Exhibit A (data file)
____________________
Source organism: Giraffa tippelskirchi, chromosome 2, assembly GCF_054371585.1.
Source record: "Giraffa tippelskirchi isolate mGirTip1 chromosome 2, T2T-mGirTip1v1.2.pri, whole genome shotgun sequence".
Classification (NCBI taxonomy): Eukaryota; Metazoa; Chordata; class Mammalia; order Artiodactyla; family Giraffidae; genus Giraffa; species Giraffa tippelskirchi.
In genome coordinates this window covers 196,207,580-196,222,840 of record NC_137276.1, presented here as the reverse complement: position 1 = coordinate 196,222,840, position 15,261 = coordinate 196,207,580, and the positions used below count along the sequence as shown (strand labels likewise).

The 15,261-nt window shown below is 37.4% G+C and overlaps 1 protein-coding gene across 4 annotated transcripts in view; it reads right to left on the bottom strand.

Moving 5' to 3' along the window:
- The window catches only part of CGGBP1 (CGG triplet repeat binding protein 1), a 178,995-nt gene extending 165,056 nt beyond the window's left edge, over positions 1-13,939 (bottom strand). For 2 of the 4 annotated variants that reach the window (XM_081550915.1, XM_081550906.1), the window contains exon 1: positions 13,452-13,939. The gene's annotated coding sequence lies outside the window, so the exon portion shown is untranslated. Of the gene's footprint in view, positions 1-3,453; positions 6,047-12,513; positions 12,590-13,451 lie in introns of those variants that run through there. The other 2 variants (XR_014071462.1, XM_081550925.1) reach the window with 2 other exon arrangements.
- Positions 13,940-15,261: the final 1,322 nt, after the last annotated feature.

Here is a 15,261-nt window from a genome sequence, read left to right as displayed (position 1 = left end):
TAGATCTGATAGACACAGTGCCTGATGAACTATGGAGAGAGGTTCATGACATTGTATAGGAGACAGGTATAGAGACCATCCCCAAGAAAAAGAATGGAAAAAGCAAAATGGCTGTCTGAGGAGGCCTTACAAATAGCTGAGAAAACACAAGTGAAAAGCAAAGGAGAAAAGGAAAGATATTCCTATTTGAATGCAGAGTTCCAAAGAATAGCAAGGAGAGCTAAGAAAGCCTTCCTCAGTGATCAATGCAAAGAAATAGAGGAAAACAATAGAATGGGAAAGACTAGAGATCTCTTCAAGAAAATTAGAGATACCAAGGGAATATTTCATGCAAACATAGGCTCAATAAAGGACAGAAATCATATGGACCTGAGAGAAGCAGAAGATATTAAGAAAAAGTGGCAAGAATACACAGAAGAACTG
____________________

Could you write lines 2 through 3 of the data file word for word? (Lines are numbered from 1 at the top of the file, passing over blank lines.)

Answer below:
Source record: "Giraffa tippelskirchi isolate mGirTip1 chromosome 2, T2T-mGirTip1v1.2.pri, whole genome shotgun sequence".
Classification (NCBI taxonomy): Eukaryota; Metazoa; Chordata; class Mammalia; order Artiodactyla; family Giraffidae; genus Giraffa; species Giraffa tippelskirchi.